About the Western Rite

“Never, never, never let anyone tell you that, in order to be Orthodox, you must be Eastern. The West was fully Orthodox for a thousand years, and her venerable liturgy is far older than any of her heresies.” –St. John Maximovitch (of San Francisco and Shanghai)

The Western Rite of the Orthodox church is a liturgical tradition within the Orthodox Church as a whole. Western Rite parishes are in full communion with the Eastern Rite of the Orthodox Church (are, in fact, a subset of the Eastern Orthodox Church). The primary differences are in worship style. Most Eastern Rite parishes celebrate the Divine Liturgy of Saint John Chrysostom, whereas Western Rite parishes typically celebrate one of the Divine Liturgies of either Saint Tikhon or of Saint Gregory.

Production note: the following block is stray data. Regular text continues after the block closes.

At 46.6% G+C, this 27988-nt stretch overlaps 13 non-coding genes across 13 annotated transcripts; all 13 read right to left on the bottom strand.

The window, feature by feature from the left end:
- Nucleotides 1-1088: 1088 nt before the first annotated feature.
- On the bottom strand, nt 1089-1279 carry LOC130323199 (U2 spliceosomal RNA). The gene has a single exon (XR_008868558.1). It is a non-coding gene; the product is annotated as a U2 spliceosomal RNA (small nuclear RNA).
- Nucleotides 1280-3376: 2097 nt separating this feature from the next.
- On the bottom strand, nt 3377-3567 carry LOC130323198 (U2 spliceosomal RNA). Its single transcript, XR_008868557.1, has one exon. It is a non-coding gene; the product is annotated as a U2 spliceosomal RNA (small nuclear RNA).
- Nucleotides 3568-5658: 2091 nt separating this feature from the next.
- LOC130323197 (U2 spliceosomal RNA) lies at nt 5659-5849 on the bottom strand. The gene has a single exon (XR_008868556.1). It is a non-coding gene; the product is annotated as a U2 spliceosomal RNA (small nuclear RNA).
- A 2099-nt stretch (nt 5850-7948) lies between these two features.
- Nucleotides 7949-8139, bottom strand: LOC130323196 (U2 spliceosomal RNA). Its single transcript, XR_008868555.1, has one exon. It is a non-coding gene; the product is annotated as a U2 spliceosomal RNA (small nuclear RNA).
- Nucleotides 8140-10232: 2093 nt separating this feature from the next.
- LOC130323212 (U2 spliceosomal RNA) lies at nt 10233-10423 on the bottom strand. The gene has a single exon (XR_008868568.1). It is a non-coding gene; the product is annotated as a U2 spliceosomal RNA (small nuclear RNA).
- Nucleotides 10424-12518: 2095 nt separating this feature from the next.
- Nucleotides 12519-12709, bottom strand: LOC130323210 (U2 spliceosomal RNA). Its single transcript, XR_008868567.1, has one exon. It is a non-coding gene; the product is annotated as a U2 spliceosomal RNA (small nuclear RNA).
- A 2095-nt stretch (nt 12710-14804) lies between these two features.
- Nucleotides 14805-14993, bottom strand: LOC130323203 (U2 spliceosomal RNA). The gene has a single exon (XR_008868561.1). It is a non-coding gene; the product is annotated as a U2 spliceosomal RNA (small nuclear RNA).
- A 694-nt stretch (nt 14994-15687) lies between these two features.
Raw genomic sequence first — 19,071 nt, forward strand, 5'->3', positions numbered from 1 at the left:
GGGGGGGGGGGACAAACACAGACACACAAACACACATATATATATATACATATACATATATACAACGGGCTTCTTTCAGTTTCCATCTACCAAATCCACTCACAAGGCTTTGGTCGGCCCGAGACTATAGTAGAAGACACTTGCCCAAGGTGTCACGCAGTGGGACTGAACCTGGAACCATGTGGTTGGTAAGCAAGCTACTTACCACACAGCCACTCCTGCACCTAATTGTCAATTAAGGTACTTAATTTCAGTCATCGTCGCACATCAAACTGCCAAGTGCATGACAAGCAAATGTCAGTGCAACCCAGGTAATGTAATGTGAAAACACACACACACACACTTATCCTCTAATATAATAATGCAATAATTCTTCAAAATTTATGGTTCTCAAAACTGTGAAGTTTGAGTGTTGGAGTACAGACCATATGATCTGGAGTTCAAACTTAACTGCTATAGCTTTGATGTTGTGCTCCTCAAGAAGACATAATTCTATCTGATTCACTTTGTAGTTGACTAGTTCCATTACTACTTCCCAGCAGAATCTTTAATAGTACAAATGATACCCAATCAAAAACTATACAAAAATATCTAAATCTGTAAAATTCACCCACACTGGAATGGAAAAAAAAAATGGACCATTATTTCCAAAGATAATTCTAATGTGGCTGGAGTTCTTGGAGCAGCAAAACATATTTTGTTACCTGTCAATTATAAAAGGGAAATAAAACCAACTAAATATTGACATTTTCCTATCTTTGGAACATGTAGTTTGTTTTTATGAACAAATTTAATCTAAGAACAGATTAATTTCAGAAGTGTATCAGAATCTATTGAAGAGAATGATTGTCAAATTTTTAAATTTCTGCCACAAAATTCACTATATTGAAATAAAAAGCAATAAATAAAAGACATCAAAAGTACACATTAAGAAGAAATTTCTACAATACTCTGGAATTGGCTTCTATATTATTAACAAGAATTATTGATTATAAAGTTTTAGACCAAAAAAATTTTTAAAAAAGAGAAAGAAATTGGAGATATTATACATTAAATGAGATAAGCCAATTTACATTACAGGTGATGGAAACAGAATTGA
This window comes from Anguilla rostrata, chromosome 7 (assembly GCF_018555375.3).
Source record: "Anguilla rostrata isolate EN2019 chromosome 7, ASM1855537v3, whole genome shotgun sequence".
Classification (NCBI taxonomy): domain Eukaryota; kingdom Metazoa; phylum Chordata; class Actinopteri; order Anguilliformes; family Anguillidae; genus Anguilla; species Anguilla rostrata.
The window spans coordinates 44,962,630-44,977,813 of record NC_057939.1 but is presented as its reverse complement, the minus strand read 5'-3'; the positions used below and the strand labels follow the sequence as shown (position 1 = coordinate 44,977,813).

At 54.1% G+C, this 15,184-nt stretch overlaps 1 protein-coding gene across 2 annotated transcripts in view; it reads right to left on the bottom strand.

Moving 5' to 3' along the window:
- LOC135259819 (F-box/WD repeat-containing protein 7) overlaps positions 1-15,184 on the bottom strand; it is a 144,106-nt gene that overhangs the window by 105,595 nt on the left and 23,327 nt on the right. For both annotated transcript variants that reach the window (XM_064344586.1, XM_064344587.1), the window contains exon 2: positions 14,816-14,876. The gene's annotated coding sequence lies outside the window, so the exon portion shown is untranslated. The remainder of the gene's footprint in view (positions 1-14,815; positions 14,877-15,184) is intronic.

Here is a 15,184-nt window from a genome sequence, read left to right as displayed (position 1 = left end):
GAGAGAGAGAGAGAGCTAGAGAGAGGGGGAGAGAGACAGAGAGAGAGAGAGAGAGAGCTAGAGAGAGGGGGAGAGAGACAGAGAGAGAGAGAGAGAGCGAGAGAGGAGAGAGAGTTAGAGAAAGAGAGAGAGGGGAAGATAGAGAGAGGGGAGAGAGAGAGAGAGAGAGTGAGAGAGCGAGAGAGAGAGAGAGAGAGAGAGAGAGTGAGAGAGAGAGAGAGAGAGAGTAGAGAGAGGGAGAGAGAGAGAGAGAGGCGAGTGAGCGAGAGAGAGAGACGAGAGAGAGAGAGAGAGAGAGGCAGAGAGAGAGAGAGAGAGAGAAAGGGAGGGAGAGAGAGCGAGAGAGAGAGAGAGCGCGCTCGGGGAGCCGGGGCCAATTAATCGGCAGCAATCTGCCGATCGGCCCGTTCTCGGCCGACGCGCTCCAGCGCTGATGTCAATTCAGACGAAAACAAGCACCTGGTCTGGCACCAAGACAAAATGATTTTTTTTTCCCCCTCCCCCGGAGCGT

Some of the fasting guidelines for the Western Rite differ from those of the Eastern Rite; this is primarily a result of how the Church of the West traditionally fasted. A good guideline can be found here; however, it is always advisable to consult with your Father Confessor regarding established fasting guidelines for your region.

The Antiochian Archdiocese and the Russian Church Outside of Russia (ROCOR) currently have active Western Rite parishes. Currently, all Western Rite parishes in the Antiochian Archdiocese (of which Christ the Saviour is one) are served by Eastern Rite bishops.

The Antiochian Archdiocese site on Western Rite Orthodoxy is a rich source of information, as well. Bishop Basil’s commentary is well worth reading.